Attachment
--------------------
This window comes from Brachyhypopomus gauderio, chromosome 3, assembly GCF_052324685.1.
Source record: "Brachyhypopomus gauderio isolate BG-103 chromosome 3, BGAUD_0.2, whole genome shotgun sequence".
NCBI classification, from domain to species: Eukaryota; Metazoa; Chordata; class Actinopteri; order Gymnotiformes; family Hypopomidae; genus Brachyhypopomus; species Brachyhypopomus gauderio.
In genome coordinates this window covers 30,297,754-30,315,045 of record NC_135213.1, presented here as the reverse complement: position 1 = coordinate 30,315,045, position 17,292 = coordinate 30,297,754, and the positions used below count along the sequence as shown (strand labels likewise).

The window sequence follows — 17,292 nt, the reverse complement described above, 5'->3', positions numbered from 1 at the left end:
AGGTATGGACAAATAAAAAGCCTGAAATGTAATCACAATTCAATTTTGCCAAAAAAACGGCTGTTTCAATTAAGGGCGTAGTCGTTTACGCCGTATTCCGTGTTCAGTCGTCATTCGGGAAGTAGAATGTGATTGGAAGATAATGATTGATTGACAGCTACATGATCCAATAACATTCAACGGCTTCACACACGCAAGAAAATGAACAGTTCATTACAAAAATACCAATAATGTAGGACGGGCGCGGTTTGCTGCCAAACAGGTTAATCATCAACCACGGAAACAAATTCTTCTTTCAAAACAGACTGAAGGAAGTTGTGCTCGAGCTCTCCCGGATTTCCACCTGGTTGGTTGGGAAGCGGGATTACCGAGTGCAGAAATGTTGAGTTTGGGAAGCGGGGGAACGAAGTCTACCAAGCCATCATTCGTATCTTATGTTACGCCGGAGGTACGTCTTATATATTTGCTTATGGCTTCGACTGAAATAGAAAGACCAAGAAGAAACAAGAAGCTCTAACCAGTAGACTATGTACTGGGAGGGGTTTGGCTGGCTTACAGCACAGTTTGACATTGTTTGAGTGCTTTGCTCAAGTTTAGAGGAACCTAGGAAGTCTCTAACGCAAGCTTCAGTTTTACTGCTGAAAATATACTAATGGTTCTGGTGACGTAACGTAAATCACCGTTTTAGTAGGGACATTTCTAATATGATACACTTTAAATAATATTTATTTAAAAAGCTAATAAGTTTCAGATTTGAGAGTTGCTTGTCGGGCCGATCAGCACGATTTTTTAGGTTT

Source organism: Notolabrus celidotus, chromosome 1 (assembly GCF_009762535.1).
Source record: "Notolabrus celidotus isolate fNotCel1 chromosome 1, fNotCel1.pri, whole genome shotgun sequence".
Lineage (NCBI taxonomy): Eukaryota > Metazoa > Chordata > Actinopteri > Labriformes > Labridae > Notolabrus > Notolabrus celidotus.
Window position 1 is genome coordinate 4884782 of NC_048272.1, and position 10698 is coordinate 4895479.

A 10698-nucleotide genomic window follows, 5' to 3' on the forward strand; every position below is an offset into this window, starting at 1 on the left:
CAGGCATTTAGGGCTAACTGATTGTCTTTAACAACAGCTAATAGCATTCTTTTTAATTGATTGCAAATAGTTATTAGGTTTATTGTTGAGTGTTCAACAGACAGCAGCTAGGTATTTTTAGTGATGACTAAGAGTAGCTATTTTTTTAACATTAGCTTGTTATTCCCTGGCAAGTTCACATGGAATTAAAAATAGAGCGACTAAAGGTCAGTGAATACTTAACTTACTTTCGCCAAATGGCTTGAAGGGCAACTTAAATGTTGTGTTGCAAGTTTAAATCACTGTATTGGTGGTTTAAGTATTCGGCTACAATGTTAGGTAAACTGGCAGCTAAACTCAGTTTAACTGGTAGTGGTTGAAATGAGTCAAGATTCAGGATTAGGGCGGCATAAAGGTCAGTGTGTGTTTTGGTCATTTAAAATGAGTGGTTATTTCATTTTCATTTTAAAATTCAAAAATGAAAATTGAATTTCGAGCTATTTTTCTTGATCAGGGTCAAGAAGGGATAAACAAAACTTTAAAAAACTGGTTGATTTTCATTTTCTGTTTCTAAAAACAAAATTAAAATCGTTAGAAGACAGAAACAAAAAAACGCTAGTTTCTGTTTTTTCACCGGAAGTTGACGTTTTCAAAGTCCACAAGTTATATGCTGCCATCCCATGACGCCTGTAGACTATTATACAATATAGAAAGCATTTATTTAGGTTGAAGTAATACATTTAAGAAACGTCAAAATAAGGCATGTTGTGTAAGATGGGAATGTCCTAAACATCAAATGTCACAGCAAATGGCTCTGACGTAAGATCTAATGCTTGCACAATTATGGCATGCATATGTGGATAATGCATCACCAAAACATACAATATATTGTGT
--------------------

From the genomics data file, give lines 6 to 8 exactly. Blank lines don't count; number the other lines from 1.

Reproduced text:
AGGTATGGACAAATAAAAAGCCTGAAATGTAATCACAATTCAATTTTGCCAAAAAAACGGCTGTTTCAATTAAGGGCGTAGTCGTTTACGCCGTATTCCGTGTTCAGTCGTCATTCGGGAAGTAGAATGTGATTGGAAGATAATGATTGATTGACAGCTACATGATCCAATAACATTCAACGGCTTCACACACGCAAGAAAATGAACAGTTCATTACAAAAATACCAATAATGTAGGACGGGCGCGGTTTGCTGCCAAACAGGTTAATCATCAACCACGGAAACAAATTCTTCTTTCAAAACAGACTGAAGGAAGTTGTGCTCGAGCTCTCCCGGATTTCCACCTGGTTGGTTGGGAAGCGGGATTACCGAGTGCAGAAATGTTGAGTTTGGGAAGCGGGGGAACGAAGTCTACCAAGCCATCATTCGTATCTTATGTTACGCCGGAGGTACGTCTTATATATTTGCTTATGGCTTCGACTGAAATAGAAAGACCAAGAAGAAACAAGAAGCTCTAACCAGTAGACTATGTACTGGGAGGGGTTTGGCTGGCTTACAGCACAGTTTGACATTGTTTGAGTGCTTTGCTCAAGTTTAGAGGAACCTAGGAAGTCTCTAACGCAAGCTTCAGTTTTACTGCTGAAAATATACTAATGGTTCTGGTGACGTAACGTAAATCACCGTTTTAGTAGGGACATTTCTAATATGATACACTTTAAATAATATTTATTTAAAAAGCTAATAAGTTTCAGATTTGAGAGTTGCTTGTCGGGCCGATCAGCACGATTTTTTAGGTTT

Source organism: Notolabrus celidotus, chromosome 1 (assembly GCF_009762535.1).
Source record: "Notolabrus celidotus isolate fNotCel1 chromosome 1, fNotCel1.pri, whole genome shotgun sequence".